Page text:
Being such a new wave '80s fan, I sometimes tend to downplay the influence of the soft ballads of the '70s, which I sang along to as a child and a tween. Sometimes I relegate them to a guilty pleasure in my mind, and I assumed a lot of too-cool post-punkers did, too.
Not until the passing of Olivia Newton-John did I realize how many of us--even some of the coolest core new wavers I know--are gushing about how much they loved this woman. She had a once-in-a-century kind of breathy, ethereal voice, one that's very difficult to imitate. And one that could mesmerize the snidest of us. She was one of the reaons I wanted to sing, one of the first voices I tried to emulate. And she made possible one of the first moments where I realized that shrimpy little me might be able to actually connect with an audience. Here's my story.
When I was 12, I wanted to be Olivia Newton-John. I had asked my mother for voice lessons, but she literally laughed at me, because you know, that was something that only rich people's kids did, and we were lucky we could afford shoes. Not that my parents weren't supportive. It was more that we knew our lot in life. So that was disheartening. And I was tiny and geeky and having a hard time that year, so that didn't help.
But I sang everywhere I went anyway, and I went to day camp that summer. My good buddy Caryn from group G-8 asked me to sing for her on a regular basis, because she said I sounded good. So one day I when I went over Caryn's house, she grabbed a tape recorder, and she said, "Come with me, I want to record you."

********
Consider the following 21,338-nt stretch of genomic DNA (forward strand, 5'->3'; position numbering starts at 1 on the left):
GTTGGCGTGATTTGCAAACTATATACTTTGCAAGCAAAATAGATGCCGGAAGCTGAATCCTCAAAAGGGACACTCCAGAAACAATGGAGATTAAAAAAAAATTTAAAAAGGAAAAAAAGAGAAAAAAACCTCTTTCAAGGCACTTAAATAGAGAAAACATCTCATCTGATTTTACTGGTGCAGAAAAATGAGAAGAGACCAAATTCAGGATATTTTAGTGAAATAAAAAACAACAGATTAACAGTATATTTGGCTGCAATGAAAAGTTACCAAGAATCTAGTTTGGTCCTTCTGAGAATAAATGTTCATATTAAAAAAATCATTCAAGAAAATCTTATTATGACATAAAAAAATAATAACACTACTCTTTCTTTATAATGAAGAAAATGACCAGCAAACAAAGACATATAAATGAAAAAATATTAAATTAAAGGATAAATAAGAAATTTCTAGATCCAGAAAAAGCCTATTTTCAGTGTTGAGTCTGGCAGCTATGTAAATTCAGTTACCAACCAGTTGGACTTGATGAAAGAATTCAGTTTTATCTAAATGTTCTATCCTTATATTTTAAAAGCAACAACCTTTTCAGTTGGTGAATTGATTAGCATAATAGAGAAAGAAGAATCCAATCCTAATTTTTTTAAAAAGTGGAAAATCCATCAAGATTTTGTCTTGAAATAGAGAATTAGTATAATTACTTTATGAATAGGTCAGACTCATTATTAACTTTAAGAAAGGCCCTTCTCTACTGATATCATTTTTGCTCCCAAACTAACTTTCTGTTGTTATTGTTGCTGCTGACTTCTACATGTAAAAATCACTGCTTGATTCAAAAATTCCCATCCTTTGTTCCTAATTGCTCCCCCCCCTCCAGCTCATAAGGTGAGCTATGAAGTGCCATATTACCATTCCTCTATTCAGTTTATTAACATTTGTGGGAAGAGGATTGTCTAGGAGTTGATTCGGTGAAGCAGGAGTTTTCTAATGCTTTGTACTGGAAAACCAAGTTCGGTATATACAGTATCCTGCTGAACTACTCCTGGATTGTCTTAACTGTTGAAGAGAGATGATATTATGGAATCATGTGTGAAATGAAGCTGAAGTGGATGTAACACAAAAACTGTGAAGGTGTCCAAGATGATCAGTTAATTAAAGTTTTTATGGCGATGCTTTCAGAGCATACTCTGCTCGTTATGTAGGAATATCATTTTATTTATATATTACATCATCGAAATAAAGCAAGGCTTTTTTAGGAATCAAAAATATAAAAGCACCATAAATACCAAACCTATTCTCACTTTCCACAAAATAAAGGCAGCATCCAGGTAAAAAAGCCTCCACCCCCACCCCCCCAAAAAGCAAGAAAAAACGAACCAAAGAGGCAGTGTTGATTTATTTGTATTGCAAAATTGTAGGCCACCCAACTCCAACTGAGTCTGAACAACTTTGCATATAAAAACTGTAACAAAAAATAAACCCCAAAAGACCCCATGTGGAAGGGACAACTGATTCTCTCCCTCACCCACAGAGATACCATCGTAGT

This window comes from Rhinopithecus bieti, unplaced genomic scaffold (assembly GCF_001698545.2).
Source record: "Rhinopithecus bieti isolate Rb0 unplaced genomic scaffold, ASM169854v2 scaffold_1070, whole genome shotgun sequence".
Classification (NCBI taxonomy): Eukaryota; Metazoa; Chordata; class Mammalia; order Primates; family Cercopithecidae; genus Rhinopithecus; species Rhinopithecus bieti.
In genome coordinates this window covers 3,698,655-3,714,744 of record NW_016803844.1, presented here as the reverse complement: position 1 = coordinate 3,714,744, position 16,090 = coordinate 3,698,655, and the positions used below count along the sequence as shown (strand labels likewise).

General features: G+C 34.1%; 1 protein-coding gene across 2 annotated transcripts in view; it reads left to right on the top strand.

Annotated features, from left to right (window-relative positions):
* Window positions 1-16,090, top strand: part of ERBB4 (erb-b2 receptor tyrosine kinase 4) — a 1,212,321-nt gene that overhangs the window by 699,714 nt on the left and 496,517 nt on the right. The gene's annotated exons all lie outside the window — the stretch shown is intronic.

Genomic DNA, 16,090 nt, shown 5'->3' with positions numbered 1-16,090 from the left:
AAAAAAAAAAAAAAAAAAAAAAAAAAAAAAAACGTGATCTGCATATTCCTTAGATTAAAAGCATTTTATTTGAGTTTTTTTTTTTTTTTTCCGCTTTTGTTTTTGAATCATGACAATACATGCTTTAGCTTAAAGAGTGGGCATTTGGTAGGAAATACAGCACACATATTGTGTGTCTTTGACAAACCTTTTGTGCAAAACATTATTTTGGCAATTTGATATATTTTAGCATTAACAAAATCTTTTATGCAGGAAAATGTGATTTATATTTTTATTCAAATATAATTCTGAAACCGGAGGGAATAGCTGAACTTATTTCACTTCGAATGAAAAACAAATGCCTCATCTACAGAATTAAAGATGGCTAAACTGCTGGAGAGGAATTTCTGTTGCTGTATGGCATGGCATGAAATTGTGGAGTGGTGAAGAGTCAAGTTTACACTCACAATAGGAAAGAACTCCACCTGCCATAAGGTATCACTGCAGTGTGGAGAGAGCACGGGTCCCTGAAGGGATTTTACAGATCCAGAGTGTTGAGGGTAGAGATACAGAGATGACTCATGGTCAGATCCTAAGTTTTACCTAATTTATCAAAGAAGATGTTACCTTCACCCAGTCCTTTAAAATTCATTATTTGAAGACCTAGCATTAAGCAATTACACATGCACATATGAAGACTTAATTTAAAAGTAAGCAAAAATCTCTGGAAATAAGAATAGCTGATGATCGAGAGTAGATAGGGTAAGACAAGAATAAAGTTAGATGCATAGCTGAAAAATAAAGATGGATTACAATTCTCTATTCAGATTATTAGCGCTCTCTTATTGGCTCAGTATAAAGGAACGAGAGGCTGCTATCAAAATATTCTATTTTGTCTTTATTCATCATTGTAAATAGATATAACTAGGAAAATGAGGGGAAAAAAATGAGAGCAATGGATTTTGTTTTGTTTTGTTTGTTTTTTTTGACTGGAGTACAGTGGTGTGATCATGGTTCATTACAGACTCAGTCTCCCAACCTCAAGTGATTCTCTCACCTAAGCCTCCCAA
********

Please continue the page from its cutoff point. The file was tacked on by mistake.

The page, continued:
So we went down to the corner of her street and we sat on the curb, just the two of us, and she turned on the tape recorder. And I sang this beautiful little folksy song by Olivia Newton-John called "Sail Into Tomorrow," which I just adored.
And as we sat there, people who were walking by from the neighborhood--just people walking their dogs, kids riding their bikes and stuff, a couple power-walking--actually stopped and came to the curb and stood there to listen to me.
And I'm getting choked up now because this was a special moment for me. Because by the time I was done with that number and my favorite Barbra Streisand song from the A Star is Born album, there were several people of all different ages from her neighborhood standing in a half-circle around us at the curb, listening to tiny 12-year-old me, all of 4-foot-10, scrawny piece-of-nothing with the ugly too-short pixie haircut.
And Caryn said, "You see!"
Thank you, Olivia (and Barbra, too). And thanks for the autographed 5x7 you sent me in response to my fan letter in the seventies. It meant a lot to me.